What about Burma? Part Seven

Posted in Burma/Myanmar with tags , , , on 8 June 2008 by Maggie

As noted in the previous installment, Burma/Mayanma’s democratic rule ended in 1962 when General Ne Win led a military coup d’état. Very little has been said about his “Burmese Way to Socialism” slogan or the time in which he ruled, except for the anti-government protests which occurred at the funeral of U Thant, former Secretary-General of the United Nations.

I mentioned before that I had access to diplomatic discussions during the period of time U Thant was Secretary-General, and his death in 1974 was very hard for me to take. However, it was not surprising that there would be uprisings, nor a shock that the military would put down those uprisings with unmitigated violence. The protesters used U Thant’s funeral as a platform from which to launch their push for the former democratic rule, as his personal philosophies were representative of that period of time and the thoughts of Aung Wan when the democratic regime was first beginning.

Ne Win, of course, considered this a threat to his reign.

When Ne Win first took power, he declared Burma/Myanma be renamed The Socialist Republic of the Union of Burma. By 1964 he had abolished all political parties and named the only official Burmese party to be the Burma Socialist Programme Party, to which he had, conveniently, been “elected” president shortly after his rise to power in 1962. He claimed to rule in the name of nationalism, Marxism, and Buddhism, but quite frankly, he had no interest in the philosophies of those platforms or religious tenets. His intent was to isolate Burma/Myanma from the rest of the world and rule as dictator. To that end, the economy was nationalised, foreigners were removed, political parties were abolished (as mentioned already), political activists – or anyone perceived to be in disagreement with Ne Win’s rule – were imprisoned primarily at Insein Prison, and any sort of ethnic or socialist insurgency was put down without a shred of mercy. Anyone from outwith Burma/Myanma was allowed into the country only for a period of 24 hours, with a few allowed three days. Any contact with the West was viewed as suspicious and potentially threatening to Ne Win’s government.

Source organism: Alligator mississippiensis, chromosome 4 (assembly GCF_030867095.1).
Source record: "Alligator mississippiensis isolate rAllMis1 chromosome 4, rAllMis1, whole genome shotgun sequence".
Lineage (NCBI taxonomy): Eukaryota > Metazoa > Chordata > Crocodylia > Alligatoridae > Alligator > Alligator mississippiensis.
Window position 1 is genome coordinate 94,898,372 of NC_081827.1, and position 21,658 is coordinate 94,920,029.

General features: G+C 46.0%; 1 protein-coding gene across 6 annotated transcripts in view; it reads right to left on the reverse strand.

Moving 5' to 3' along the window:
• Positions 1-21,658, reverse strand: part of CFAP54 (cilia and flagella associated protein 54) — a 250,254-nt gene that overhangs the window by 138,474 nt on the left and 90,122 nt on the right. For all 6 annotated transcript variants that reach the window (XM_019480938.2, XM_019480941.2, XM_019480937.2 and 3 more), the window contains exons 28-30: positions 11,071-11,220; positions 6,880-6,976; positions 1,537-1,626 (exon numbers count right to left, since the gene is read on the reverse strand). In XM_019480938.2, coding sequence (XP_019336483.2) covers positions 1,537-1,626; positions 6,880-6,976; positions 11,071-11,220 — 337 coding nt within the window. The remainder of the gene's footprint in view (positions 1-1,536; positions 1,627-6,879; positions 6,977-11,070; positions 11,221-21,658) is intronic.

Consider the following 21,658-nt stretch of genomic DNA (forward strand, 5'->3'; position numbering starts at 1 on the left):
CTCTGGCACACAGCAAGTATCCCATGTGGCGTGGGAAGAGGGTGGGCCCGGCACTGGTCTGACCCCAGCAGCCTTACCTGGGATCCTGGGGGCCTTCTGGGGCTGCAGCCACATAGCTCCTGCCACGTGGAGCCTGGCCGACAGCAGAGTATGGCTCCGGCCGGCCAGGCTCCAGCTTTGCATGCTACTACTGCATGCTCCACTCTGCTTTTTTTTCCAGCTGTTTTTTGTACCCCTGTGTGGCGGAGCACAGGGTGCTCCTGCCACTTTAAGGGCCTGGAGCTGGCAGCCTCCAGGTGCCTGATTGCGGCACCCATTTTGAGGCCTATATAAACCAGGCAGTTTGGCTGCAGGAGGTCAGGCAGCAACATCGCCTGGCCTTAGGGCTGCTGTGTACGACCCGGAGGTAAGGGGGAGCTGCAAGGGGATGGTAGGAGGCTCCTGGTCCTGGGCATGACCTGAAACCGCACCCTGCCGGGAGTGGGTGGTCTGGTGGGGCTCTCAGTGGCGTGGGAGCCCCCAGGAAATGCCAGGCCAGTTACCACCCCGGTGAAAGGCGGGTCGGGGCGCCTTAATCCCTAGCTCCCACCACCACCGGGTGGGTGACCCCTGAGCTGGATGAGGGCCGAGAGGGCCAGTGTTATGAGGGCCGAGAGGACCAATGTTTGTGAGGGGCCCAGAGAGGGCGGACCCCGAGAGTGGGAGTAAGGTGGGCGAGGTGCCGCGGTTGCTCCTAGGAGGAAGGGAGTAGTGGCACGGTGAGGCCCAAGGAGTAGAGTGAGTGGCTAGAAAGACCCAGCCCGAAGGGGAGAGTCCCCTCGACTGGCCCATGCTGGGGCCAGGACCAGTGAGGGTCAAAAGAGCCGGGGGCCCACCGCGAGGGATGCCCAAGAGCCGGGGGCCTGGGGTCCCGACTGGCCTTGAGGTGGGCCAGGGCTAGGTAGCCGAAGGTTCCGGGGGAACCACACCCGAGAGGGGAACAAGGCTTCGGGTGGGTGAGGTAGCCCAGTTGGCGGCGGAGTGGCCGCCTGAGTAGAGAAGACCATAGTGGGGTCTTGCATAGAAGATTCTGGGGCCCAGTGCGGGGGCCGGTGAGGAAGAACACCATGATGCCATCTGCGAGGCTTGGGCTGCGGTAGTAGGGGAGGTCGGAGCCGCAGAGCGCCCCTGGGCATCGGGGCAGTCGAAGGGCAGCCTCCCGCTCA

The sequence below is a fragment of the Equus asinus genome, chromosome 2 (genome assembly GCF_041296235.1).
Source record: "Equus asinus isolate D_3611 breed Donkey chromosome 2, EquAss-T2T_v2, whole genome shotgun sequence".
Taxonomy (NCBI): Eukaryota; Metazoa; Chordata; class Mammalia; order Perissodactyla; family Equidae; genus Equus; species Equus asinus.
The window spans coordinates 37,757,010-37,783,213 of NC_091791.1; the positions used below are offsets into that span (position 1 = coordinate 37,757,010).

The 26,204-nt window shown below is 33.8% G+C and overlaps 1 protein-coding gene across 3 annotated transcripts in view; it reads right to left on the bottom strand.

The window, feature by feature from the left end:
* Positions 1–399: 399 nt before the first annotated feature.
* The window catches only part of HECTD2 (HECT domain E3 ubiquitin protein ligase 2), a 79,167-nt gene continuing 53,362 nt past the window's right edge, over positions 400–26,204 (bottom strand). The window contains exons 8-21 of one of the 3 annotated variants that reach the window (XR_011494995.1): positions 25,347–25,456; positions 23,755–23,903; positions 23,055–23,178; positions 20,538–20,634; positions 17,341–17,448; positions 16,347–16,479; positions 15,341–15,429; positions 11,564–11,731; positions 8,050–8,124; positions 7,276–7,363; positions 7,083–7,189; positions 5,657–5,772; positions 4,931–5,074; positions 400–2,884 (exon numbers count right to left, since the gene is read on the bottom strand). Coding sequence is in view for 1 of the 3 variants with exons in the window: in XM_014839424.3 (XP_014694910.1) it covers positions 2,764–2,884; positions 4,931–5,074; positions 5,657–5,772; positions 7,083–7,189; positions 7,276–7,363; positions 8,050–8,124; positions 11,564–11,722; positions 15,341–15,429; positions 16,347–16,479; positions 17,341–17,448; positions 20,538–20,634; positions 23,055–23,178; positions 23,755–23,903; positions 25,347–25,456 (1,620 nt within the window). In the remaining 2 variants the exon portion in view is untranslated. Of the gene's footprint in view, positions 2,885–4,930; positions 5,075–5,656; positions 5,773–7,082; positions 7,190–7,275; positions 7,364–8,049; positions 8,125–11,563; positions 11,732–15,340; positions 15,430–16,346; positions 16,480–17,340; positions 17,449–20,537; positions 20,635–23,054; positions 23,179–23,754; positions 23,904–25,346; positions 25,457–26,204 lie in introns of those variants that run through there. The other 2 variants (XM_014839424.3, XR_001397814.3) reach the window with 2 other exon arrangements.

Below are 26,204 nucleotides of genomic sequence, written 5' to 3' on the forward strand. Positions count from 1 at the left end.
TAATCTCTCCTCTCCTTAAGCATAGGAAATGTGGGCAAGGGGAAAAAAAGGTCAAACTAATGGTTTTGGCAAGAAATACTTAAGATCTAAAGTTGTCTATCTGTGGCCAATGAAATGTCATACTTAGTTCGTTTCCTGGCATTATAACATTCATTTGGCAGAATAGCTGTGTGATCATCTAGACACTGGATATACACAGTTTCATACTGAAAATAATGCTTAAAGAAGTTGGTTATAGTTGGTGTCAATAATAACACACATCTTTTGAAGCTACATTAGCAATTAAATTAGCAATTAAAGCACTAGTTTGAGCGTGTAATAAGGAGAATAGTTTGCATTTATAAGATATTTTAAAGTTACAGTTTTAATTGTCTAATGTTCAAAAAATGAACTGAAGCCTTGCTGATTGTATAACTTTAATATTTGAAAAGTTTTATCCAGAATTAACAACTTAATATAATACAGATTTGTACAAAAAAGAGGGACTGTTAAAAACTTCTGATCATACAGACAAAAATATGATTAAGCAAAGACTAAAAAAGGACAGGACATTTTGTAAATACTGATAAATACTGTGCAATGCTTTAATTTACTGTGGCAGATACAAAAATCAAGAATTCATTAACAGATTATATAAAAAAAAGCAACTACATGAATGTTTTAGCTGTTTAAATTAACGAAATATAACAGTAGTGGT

Despite the threat of military force at every turn, students continued with periodic protests that would result in the automatic shutdown of the universities. These occurred with most impact in 1965, 1969, 1970, 1974, 1975, and 1987.

Most noted was the unrest in 1974. The effect U Thant’s death had on the nation of Burma/Myanma was telling. Ne Win refused a state funeral for this great man, holding it, instead, at a race course. U Thant’s coffin was stolen by students and raised up in a quickly constructed mausoleum on the grounds of the former Rangoon University Student Union. The military stormed the university and killed scores of students, with the end result of burying U Thant’s body at the foot of Shwedogan pagoda. Also in 1974, a Labour Strike incurred more killings and uprisings. It seemed to be a no-win situation at every turn.

The people were oppressed. Ethnic insurgencies occurred most frequently in the Shan states where the ethnic Karens had been originally promised their independence by the British so many years before. The devaluation of the kyat caused massive insurgencies by the Karens all the way to 1987. By cutting Burma off from the rest of the world, no trade could occur. The ability to survive on resources strictly within their country was impossible. The educated among the people emigrated. The black market and racketeering were rampant (as was also the case in the former Russian states at the time of the breakdown of the U.S.S.R.). In 1963, as a claim to put down the black market – and his further claim that insurgencies were funded with these notes, Ne Win declared the 50 and 100 kyat notes to be illegal tender, offering little or no compensation. In a matter of hours, people’s life savings were wiped out. He later installed the 15, 35, 45, and 90 kyats based on the foretelling of an astrologist that if he did this, he would live to be 90.

Discontent increased, Karen insurgencies were gaining strength, and with the 1987 statement by the United Nations that Burma was one of the poorest countries in the world, Ne Win finally stepped down as chairman of the Burma Socialist Programme Party. His resignation speech can be found anywhere on the Internet and includes these words: [if the protests and disturbances continued the] “Army would have to be called and I would like to declare from here that if the Army shoots it has no tradition of shooting into the air. It would shoot straight to hit.” In addition to that portion of the statement he placed the blame for the destruction of the Rangoon University Student Union squarely on his former deputy Brigadier Aung Gyi, and said that because it had happened and he was leader he had to take responsibility for the orders and thus gave the sword with sword speech (referenced in Burma VI). In essence he was foisting all responsibility for military violence onto others in an effort to leave his position “blameless”.

He was right about the Army’s shooting straight to hit. Thousands of demonstraters were shot, killed, and maimed between the 8th and 12th of August, 1988, the period known as the 8888 Uprisings.